Namo amitabha Buddhaya, y'all.
This here's a religious establishment. Act respectable.

Friday, July 31, 2009

Friday Frights Creepy Kid Smackdown! Joshua v Esther

The "creepy kid" subgenre is one of the few non-supernatural horror genres that actually scares me. I don't have any kids, but I imagine that suddenly realizing your cherubic ten-year-old is a homicidal maniac would be pretty horrifying. Pint-sized killers were a lot more fun before children as young as eight were forced into armed militias and eleven-year-olds were arrested for shooting people, but on some level we knew they existed all along. The subgenre still has strength, even if it has to find it in well-to-do suburban homes instead of the real-life horrors in Africa and Myanmar. But that's the point. Creepy kids are everywhere, and we are not safe.

Psychiatrists haven't settled the question for certain, but it seems that sociopaths are born, not made. Hence, the creepy kid not only exists in real life, but he (they're almost always hes) can start being creepy at any time. I grew up in Salt Lake City in the 1970s and believe me, evil children are no stretch. I knew plenty of 'em. But they're still scary because we expect our homicidal maniacs to be like Jeffrey Dahmer or Jason from the Friday the 13th series, not the cute little fourth grader next door. (Or like Eric Harris, the popular, high-achieving student who killed 13 people at Columbine High School with his friend Dylan Klebold. See previous post.)

The "creepy kid" subgenre started out with the unintentionally funny The Bad Seed in 1956, followed in 1960 by an entire town of possible alien babies in Village of the Damned. Anybody who was alive in the 1970s remembers Regan McNeil and Damian Thorn, and an even-younger evil kid started his murder career by killing everybody in the delivery room in It's Alive. Among my favorite creepy kids: The sweet three-year-old at the end of Pet Sematary that kills and, uh, eats his mother. The roller-blading second grader in the Dawn of the Dead remake who attacks the protagonist's husband, tearing his throat out with her teeth and thundering down the hallway for seconds. The stringy-haired girl in The Ring, dead, psychotic and spoiling for revenge. (And she never sleeps.) But by far the scariest kid I can remember is Nellie Olsen from Little House on the Prairie. Yeah, she didn't kill anybody, but that's just because it was a family show.

(Russian accent) "If I find out you're lying, I'll cut off your tiny hairless prick before you know how to use it."
--Esther to Danny, Orphan

Esther is the latest entry in the creepy-kid Olympics. She's an Orphan from Russia who comes to live with a nice well-to-do couple (Vera Farmiga and the ever-patient Peter Sarsgaard) that have Dark Secrets. Well, of course they do; otherwise there wouldn't be any weaknesses for the creepy kid to exploit. And does she ever. In a short time she has deaf sister Max covering up and lying for her, indifferent brother Danny terrified of her, and Mom convince that she has some psychotic personality disorder. Dad, on the other hand, finds her fascinating - partly because she likes to draw (he's an architect) but also because, unlike anyone else in the family, she actually listens to what he has to say.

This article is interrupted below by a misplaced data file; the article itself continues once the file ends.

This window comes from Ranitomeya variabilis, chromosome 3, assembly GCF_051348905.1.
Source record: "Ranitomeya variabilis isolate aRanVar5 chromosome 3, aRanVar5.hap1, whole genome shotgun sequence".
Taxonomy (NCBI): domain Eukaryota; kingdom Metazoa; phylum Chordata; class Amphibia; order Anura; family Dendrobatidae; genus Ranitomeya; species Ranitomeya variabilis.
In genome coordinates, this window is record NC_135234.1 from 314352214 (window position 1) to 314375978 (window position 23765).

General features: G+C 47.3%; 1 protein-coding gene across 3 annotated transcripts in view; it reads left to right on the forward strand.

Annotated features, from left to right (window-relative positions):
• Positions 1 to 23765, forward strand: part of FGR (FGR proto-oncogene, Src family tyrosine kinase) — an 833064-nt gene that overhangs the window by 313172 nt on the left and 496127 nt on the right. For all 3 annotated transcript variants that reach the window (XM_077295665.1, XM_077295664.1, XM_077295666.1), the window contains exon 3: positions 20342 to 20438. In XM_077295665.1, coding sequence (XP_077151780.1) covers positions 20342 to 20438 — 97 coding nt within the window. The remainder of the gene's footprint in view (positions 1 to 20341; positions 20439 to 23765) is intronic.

As creepy kids go, Esther leaves you an out. Leave her alone and let her do what she wants, and you get to live. Piss her off -- and unfortunately, people do -- and the body count starts to rise. There's one hell of a twist along the lines of The Sixth Sense, where you look back over the whole movie and say, "Aha!" but I ain't sayin' another word about that. Go check out Orphan. And don't piss her off.

"I love her more than anything."
Joshua, referring to the baby sister he just almost pushed down the stairs

On the other hand, we have Joshua, an indie flick from last year. Joshua is a hyperintelligent, unemotional nine-year-old who lives with his train-wreck parents and holy-roller grandmother in a luxurious New York apartment. Mom (Vera Farmiga, the same mom from Orphan) just had a new baby, and she waffles between postpartum depression and flat-out psychosis while oblivious Dad dotes on the family dog and spends most of his time at work. Grandma wants to convert Joshua to Pentecostal Christianity over Mom's objections, and all three of them are so thoroughly dislikeable that I started rooting for the creepy kid fairly early on.

The trouble with Joshua, though, is that he's not overtly creepy. Cold, manipulative and obviously good at what he does, but we don't find out why he's actually doing what he's doing until the very end of the movie. I mean, why would a kid set out to destroy his family? Especially when they're doing such a good job of that all by themselves? And the answer, when it comes, is not satisfying - in fact, you sort of wonder if he was maybe doing the right thing. Joshua is interesting as a sociopathic character study, but not as a horror movie. So I'll give it a MEH (two stars).

Really, it's no contest. Esther wins hands down. I don't know what movie Owen Glieberman saw, but I saw Orphan and it was scary as hell. Brrrr.

No comments: